Building on the biblical vocabulary, biblical scholars and theologians have used a variety of words to convey this complicated situation. Many, following George Ladd, have expressed this contrast by saying that the rule of God was fulfilled in Jesus, but is yet to be consummated by Jesus upon his return. The kingdom of God is already present, but it is not yet here in its fullness. Another way to express this dynamic reality is to say that the kingdom has been inaugurated but we wait for its completion. This understanding is sometimes referred to as “inaugurated eschatology.” By the grace of God, the future has broken into the present!
The implications are that the total truth and reality of what Christ has done is now significantly hidden from view because we are living under the conditions of the Fall. In this present evil age the rule of Christ is real, yet hidden. In the age to come, the kingdom of God will be manifested fully because all the remaining effects of the Fall will be removed. Then the full effects of Christ’s work will be gloriously and universally manifested.  The contrast being made is between the kingdom hidden as compared to being fully manifested, not between a kingdom present as compared to a kingdom that is absent.
The Spirit and the two ages
This view of the kingdom corresponds to what is revealed in Scripture about the person and ministry of the Holy Spirit. Jesus promised and, with the Father, sent the Holy Spirit to be with us. He breathed on the disciples his Spirit and then on Pentecost the Spirit descended upon those gathered. The Spirit empowered the early church to be faithful witnesses to what was accomplished in Christ so that others may enter Christ’s kingdom. The Spirit sends God’s people out to the ends of the earth to proclaim the gospel of the Son of God. We thus join in the Spirit’s mission.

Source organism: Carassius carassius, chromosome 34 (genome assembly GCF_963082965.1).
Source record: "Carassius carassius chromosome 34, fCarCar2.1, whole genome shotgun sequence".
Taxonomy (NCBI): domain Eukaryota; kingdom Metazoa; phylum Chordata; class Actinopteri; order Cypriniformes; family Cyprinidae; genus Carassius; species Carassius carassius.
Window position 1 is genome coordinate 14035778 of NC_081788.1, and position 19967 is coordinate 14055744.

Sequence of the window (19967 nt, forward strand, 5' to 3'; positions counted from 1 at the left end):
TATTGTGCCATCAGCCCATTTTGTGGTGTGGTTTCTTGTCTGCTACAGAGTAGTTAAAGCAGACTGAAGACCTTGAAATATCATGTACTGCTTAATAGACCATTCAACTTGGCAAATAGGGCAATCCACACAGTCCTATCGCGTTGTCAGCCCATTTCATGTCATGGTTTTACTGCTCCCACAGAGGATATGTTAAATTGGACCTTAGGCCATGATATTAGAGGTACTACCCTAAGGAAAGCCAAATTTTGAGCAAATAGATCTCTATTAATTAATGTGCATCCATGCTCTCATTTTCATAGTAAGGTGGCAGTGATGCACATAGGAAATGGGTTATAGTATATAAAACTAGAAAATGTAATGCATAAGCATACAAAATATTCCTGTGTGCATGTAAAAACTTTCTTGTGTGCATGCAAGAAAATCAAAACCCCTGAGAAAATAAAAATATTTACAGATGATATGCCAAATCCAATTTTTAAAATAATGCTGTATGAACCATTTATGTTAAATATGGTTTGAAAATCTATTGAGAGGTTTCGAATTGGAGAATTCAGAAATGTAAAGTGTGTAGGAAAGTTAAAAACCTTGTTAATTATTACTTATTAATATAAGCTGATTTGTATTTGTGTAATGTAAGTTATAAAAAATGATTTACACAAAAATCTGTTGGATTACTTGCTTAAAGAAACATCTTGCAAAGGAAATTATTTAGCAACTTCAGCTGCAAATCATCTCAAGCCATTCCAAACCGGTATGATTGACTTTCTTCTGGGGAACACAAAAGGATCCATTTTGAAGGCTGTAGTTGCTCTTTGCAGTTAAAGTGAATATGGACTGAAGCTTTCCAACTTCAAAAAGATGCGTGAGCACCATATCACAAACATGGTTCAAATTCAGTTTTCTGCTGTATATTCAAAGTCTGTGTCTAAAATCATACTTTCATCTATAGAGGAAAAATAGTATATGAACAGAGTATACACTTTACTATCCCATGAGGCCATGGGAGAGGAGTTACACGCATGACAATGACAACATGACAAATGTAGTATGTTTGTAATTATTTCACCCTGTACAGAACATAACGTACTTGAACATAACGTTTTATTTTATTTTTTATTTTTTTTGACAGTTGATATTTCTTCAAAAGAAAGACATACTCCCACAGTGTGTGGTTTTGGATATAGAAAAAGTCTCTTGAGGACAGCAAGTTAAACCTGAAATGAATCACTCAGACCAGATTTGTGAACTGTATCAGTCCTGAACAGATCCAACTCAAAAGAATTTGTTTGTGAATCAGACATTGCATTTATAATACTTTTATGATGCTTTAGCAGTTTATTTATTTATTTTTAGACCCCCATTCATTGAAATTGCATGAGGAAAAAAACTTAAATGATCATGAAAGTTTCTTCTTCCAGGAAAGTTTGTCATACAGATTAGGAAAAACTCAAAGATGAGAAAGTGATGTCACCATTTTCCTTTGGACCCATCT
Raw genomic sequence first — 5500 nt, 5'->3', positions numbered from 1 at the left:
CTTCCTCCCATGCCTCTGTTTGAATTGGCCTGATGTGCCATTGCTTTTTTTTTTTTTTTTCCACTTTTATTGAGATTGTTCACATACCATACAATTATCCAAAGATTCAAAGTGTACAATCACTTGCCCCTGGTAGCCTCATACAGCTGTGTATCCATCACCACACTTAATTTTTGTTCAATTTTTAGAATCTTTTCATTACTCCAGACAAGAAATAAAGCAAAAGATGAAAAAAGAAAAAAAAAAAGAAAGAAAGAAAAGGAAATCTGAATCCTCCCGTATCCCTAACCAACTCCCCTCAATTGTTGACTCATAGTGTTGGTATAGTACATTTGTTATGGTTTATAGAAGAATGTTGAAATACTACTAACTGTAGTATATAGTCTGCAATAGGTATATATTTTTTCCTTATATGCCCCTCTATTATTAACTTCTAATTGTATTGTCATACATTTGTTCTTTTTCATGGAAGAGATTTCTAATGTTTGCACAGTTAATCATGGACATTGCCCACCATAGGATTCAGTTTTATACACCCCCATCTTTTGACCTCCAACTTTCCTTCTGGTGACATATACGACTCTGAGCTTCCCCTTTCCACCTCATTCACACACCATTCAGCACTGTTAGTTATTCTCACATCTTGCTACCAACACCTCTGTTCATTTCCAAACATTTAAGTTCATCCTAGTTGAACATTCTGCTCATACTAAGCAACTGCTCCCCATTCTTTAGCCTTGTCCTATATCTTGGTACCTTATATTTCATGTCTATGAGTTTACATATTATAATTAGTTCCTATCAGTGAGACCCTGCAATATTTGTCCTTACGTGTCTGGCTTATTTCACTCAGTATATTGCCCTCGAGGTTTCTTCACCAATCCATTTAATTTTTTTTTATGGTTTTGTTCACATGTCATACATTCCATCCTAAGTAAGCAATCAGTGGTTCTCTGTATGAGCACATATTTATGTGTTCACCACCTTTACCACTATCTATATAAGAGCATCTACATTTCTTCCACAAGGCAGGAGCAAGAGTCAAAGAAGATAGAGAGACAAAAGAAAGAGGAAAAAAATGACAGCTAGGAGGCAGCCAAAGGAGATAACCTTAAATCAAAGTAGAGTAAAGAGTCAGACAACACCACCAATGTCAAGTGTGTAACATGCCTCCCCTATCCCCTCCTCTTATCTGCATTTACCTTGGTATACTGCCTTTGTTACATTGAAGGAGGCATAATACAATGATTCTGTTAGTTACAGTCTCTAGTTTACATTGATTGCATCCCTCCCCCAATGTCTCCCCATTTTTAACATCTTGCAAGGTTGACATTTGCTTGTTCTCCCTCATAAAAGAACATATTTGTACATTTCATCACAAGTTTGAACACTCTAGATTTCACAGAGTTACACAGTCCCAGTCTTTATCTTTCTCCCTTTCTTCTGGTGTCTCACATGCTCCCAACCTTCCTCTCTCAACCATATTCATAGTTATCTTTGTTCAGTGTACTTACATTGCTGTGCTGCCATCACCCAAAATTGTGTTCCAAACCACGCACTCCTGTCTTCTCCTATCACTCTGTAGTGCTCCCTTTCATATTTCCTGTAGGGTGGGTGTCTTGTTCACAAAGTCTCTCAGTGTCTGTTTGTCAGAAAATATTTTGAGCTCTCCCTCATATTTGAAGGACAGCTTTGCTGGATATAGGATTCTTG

However, we do not yet have the complete fullness of the Spirit and we are to hope in that completion some day. Paul indicates that our experience today is only a beginning. He uses the image of a down payment, pledge and earnest (arrabōn) to convey the idea of an advance giving that is partial, that is a security for the complete giving (2 Corinthians 1:22; 5:5). The image of inheritance, used throughout the New Testament, also conveys the idea of having now in the present something that will surely be greater in the future. Note these words from Paul:
In Christ we have also obtained an inheritance, having been destined according to the purpose of him who accomplishes all things according to his counsel and will…. This is the pledge of our inheritance toward redemption as God’s own people, to the praise of his glory…so that, with the eyes of your heart enlightened, you may know what is the hope to which he has called you, what are the riches of his glorious inheritance among the saints (Ephesians 1:11, 14, 18).
Paul also uses the image of us having now only the “firstfruits” of the Spirit, not his fullness. We experience now only the beginning of the harvest, not its complete blessings (Romans 8:23). Another important biblical image is of having a “taste” now of what is to come (Hebrews 6:4-5). In his first epistle, Peter puts many of the pieces of the puzzle together when he writes about those who have been “sanctified by the Spirit”: